Research links high blood pressure to vascular dementia

Blood pressure

Research conducted by the George Institute for Global Health suggests that high blood pressure could significantly raise the risk of developing vascular dementia.

The medical records of 4.28 million people in the UK were analysed in this 7 year study. Heightened blood pressure was linked to a 62 per cent higher risk of vascular dementia between the ages of 30-50. There was a 26 per cent higher risk at age 51-70.

Blood vessels in the brain are damaged and narrowed over time due to high blood pressure.

Professor Rahimi, deputy director of The George Institute UK, said: “Our results suggest that lowering blood pressure, either by exercise, diet or blood pressure lowering drugs, could reduce the risk of vascular dementia.”

http://www.georgeinstitute.org.uk/media-releases/high-blood-pressure-linked-to-vascular-dementia 

 

 

New website launched providing products and advice for people with dementia

Following his mother’s early onset dementia, James Ashwell has set up the website  Unforgettable.org.

‘Unforgettable’ provides products, advice and a community for people with dementia and memory loss. Products offered for sale include personalised jigsaws, GPS insoles and even the first dementia specific power of attorney (POA) service.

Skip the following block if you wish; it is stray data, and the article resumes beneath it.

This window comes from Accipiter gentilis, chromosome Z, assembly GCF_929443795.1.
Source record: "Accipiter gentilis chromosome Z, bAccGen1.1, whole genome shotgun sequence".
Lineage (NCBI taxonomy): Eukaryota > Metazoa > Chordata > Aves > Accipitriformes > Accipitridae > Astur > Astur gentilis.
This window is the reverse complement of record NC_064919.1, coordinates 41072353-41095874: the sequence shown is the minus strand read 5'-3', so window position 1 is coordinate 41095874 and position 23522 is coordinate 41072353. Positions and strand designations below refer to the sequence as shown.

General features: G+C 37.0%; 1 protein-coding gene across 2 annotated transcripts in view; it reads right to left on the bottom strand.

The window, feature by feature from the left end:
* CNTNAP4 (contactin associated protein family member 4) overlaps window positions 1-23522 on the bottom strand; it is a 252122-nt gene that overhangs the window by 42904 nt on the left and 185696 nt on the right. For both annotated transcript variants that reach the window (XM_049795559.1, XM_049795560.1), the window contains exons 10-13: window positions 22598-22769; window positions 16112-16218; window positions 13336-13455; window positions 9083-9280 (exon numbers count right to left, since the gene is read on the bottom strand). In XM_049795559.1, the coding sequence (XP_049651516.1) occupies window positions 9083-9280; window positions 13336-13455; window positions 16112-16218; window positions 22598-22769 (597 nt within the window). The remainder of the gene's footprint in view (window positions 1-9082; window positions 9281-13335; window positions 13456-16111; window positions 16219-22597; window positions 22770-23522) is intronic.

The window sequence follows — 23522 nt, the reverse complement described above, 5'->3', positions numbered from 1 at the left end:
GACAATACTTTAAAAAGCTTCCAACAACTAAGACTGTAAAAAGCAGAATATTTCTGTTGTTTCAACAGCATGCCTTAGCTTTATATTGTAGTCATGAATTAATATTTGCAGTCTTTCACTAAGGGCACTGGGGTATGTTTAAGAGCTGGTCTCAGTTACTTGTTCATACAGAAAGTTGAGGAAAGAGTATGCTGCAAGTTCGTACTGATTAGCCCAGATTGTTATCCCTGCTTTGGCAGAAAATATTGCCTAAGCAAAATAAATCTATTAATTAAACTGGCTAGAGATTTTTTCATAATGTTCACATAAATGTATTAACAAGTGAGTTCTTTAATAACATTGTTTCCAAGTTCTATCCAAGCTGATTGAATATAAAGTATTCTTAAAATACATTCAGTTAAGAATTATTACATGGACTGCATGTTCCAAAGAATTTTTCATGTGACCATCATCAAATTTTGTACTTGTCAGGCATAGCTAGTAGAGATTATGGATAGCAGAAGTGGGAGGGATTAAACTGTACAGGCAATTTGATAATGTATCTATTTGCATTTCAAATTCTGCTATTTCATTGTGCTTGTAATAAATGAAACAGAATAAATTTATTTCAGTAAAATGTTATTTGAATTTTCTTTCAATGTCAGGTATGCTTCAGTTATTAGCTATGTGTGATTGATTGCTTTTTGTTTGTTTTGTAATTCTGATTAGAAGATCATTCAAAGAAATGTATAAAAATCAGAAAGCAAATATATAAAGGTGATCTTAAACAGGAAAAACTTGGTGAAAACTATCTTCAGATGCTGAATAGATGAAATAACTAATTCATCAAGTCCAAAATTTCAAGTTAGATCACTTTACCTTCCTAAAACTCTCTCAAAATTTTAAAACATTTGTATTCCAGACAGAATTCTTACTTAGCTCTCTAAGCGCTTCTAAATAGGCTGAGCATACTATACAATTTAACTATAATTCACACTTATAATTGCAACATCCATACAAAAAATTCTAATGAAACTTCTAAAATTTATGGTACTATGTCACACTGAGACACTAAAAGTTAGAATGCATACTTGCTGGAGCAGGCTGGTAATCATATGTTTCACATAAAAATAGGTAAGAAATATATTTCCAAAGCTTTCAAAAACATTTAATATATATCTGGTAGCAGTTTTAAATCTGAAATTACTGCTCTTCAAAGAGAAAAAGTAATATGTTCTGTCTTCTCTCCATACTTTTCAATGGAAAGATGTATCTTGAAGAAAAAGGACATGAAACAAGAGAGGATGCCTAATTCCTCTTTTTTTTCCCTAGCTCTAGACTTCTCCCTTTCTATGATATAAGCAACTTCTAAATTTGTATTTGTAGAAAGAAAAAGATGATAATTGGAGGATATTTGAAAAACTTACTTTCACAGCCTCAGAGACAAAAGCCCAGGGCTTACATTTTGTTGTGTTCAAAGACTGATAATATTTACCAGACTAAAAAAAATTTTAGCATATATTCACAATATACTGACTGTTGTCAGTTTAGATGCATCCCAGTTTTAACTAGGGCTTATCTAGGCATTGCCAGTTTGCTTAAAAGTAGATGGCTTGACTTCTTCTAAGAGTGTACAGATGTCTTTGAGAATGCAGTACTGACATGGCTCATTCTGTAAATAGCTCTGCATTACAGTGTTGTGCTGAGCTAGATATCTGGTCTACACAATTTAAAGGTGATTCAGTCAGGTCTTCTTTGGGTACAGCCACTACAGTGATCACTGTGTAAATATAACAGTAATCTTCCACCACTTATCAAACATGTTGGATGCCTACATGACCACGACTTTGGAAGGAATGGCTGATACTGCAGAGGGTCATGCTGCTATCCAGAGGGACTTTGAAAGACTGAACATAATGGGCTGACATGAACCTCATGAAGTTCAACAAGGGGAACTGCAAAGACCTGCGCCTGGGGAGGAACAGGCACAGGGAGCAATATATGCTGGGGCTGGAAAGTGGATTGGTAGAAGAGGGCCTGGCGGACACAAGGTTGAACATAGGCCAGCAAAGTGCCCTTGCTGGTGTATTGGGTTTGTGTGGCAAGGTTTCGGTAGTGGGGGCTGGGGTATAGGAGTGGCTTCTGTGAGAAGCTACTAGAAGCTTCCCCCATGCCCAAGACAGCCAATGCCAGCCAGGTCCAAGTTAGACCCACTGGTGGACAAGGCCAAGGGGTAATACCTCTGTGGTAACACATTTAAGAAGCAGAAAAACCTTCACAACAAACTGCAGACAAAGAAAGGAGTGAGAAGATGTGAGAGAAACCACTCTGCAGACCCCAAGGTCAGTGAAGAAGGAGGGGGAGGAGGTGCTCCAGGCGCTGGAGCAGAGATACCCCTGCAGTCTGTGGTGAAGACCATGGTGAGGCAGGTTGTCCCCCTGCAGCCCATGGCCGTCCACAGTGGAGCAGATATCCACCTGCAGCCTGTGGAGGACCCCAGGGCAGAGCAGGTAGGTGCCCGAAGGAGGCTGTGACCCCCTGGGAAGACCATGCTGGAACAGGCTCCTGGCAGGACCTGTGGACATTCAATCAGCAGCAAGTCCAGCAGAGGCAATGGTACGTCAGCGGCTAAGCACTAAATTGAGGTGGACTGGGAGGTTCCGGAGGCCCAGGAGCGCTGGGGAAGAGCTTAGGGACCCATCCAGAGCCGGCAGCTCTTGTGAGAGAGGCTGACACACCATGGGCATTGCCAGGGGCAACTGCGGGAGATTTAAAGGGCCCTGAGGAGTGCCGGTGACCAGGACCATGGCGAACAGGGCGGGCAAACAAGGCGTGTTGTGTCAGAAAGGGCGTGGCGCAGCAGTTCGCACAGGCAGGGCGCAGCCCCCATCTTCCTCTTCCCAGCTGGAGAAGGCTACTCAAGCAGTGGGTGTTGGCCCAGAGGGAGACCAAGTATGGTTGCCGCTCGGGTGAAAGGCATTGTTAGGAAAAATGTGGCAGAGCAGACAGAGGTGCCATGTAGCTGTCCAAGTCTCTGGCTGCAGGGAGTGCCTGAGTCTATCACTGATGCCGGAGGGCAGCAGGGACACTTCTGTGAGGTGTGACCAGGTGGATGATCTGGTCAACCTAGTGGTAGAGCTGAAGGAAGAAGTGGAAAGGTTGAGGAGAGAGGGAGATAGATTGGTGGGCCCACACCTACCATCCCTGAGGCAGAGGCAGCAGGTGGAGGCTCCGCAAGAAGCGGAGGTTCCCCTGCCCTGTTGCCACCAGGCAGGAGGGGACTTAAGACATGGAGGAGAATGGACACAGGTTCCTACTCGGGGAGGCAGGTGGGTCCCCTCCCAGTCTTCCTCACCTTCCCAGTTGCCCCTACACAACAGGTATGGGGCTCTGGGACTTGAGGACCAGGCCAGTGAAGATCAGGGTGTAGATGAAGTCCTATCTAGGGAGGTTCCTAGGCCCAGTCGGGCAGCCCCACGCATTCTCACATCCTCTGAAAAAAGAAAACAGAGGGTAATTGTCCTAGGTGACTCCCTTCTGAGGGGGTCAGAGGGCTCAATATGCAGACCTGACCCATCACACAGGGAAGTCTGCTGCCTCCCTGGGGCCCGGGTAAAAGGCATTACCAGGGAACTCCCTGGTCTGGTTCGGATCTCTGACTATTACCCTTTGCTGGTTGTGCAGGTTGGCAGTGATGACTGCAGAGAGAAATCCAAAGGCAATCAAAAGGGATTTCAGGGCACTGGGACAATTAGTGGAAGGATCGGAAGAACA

Unforgettable will launch its first pop-up shop in Bournemouth this year and is currently fundraising  for a national advertising campaign.

 

http://www.theguardian.com/small-business-network/2016/may/17/unforgettable-improve-lives-dementia-sufferers

Twiddlemitts provide sensory stimulation for people with dementia

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Twiddlemitts are being used to provide sensory stimulation to patients who are experiencing the more advanced stages of dementia.

The benefits of providing sensory stimulation at this point can be enormous. The patients’ mood is improved and positive behaviours are encouraged.

The twiddlemitts can help individuals with dementia to relax and achieve or maintain a state of well-being.

Twiddlemitts, or twiddlemuffs, are handknitted tubes decorated with zips, pendants, beads etc.

Volunteers have set up social groups to make twiddlemitts so they not only provide stimulation for those with dementia, they provide social interaction for a wider range of people.

 

http://www.theguardian.com/society/2016/may/07/twiddlemitts-improving-life-for-patients

Picture courtesy of Jane Dickson:  https://www.flickr.com/photos/cluttercup/25666441942/in/photolist-EQcbV3-Ek2CTJ-F74ZXb-FfrvNh-EknzH4-F74dZ5-Ek2FNS-Ekomrx-Ek3hgj-F9m7GZ-EknG2M-bthRaT-bthR9a-bthRat-bthR4v-bthShv-bthRbT-bthR7p-bthS1n-bthReV-bs8bN6-bthR4D-F9kXJt-F9m54H-F757oh-bthSir-bs8bmp-bthRd4-bthR5k-bthRci-bthR5P-bs8e2D-bs8e24-bs8e3n/